Contrary to popular belief, Dark Souls didn’t start the hardcore game sub-genre and steep learning curves have been around since the days of the vertical shooter, particularly the Bullet Hell shooters favoured in Japan. Pawarumi feels like a return to this classic era with some modern twists.
Fans of these games point to Treasure’s Ikaruga and, before that, Radiant Silvergun as the benchmarks of the bullet hell style of game. Pawarumi can sit proudly among these in terms of the frantic gameplay, despite its short run time.
For those who didn’t grow up with the vertical shooter, this game might be hard to wrap your head around at first. Enemies throw everything at you all at once and it can be a bit overwhelming facing off against such odds. Knowing that you will take damage and that avoiding the worst of it while dispatching as many enemies as fast as you can is the trick, though even that gets almost impossible at times. What hinders your progress further is the fact that you have just the one life to get through it all.
There’s an interesting system in play within the game which sees three different power types you can use to help against the enemy. These are matched in different ways in a similar system to Rock, Paper, Scissors (here referred to as Boost, Drain and Crush). For instance, your Green gatling gun can be used on the red Jaguar enemies to do extra damage (Crush) while shooting it with your own red weapon fills your shield up (Boost) or using the blue weapon on them charges up your super weapon (Drain). At the start I found it a lot to take in while fighting for my life at the same time but it does become part of a pattern after a while and pretty much essential to your survival.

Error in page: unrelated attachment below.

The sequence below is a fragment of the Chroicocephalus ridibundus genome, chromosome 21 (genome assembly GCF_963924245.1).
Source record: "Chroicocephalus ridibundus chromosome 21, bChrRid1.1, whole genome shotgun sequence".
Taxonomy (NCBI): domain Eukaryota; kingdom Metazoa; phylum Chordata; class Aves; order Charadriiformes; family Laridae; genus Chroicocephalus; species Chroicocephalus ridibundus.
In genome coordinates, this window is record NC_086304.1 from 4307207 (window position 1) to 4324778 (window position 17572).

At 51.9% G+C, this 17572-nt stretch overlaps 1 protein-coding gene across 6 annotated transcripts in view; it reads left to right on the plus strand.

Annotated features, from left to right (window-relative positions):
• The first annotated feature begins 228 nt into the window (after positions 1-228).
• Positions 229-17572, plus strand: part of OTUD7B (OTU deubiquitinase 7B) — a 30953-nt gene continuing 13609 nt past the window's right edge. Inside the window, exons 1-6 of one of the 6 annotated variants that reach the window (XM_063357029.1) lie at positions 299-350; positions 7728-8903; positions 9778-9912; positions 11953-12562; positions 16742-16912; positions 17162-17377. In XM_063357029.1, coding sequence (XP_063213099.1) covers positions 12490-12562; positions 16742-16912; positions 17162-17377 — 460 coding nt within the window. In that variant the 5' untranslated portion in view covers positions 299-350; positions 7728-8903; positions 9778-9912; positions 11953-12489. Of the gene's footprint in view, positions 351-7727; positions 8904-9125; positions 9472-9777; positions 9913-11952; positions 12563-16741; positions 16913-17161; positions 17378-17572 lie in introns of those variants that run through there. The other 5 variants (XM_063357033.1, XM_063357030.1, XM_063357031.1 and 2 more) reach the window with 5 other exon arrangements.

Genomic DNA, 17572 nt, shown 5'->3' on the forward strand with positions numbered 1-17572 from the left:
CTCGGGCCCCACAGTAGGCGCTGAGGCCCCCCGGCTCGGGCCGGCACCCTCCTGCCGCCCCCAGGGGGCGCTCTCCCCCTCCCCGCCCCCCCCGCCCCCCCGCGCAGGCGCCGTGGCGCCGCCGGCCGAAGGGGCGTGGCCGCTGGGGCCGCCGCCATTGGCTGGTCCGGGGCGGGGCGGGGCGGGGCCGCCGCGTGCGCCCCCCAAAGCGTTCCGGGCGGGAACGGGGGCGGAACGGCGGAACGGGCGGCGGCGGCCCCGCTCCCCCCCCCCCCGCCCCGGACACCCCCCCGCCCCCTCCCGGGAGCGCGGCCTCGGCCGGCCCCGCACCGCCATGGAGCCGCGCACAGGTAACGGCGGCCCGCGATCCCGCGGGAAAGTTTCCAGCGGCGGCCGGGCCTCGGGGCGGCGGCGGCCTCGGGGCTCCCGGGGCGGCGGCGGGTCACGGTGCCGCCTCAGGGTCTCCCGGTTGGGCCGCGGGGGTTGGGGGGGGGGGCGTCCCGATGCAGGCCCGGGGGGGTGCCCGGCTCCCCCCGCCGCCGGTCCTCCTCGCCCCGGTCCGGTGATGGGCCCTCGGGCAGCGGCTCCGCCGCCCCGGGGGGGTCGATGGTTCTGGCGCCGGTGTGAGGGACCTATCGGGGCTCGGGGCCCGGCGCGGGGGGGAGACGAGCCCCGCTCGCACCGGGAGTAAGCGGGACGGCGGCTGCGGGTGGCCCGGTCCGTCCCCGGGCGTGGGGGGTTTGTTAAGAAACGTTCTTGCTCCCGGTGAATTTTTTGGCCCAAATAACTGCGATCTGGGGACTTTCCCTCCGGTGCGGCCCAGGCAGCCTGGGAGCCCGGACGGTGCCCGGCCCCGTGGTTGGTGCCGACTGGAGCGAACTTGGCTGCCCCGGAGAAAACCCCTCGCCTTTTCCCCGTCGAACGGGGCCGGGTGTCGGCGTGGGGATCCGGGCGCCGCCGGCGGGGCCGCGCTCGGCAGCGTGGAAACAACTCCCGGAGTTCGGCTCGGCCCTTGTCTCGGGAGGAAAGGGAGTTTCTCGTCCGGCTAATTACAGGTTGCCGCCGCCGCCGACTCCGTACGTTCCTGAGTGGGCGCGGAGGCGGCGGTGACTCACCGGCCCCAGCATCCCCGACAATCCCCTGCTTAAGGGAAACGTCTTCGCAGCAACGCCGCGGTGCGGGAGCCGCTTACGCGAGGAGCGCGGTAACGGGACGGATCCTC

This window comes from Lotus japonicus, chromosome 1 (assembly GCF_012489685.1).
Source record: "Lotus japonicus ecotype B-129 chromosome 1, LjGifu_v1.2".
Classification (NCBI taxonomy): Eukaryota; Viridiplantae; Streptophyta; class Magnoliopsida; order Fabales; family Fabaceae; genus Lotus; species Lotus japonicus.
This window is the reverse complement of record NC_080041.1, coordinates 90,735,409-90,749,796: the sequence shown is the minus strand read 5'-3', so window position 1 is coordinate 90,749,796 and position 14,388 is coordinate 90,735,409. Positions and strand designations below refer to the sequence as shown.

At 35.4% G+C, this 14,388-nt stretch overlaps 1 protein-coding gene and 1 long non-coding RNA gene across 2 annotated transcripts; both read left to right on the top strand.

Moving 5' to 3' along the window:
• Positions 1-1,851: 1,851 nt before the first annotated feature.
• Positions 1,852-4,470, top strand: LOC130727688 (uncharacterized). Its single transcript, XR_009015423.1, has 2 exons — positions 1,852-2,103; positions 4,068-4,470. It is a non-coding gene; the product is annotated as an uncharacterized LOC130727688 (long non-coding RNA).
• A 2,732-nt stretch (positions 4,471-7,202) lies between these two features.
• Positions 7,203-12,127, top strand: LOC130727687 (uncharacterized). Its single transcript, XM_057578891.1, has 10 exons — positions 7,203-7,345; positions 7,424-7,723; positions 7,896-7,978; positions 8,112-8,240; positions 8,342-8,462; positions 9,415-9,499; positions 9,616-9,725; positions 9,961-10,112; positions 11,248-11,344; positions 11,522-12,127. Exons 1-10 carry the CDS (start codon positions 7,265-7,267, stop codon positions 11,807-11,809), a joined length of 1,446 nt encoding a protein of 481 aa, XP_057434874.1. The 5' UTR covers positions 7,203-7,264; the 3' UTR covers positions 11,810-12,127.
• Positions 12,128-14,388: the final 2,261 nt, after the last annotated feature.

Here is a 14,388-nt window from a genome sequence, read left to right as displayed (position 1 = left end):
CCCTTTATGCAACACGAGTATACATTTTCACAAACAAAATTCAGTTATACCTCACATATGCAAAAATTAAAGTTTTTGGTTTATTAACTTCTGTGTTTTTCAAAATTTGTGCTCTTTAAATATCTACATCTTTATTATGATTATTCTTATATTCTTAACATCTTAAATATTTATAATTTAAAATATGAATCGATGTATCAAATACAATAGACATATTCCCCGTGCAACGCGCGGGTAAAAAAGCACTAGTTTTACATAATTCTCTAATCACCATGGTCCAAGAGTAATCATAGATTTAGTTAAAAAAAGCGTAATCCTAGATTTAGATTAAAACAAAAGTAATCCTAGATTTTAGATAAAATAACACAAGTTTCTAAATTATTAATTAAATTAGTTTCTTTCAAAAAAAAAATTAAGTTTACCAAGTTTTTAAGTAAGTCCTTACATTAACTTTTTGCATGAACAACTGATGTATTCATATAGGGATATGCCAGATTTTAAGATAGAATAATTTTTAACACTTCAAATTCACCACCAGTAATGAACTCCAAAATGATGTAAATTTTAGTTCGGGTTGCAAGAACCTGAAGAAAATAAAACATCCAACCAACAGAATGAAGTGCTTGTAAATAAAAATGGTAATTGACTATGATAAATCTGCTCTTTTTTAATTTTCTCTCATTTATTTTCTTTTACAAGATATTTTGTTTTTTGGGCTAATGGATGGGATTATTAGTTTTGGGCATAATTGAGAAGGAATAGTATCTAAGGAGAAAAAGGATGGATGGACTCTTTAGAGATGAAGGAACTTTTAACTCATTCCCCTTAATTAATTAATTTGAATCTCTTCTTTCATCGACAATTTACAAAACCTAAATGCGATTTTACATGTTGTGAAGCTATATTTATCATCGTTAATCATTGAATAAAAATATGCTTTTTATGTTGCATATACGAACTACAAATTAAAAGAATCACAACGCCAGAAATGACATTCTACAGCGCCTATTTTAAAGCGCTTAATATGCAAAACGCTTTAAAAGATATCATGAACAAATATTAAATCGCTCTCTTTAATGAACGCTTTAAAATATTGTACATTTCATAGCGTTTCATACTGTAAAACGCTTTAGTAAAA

Graphically, the game impresses with its mix of 3D and 2.5D elements all working together on different levels. The Aztec style setting gives this a unique look and boss levels have some dizzying background effects and the whole game looks pretty impressive to onlookers as your eyes concentrate on the bullets heading your way. The soundtrack needs a mention, too, as it’s a wonderful mix of heavy drums and guitars that is set to the pace of the frantic action.
Pawarami is primarily a score attack based game and is sadly fairly short once you do get the hang of actually staying alive to pass the rather impressive bosses. That said, each of the three difficulty levels (which I’ll call difficult, insanely difficult and impossible) have their own branching storylines, so it’s worth trying to beat them all. But ultimately, you’ll be returning to try and beat your last score once you’ve actually worked out how to stay alive long enough.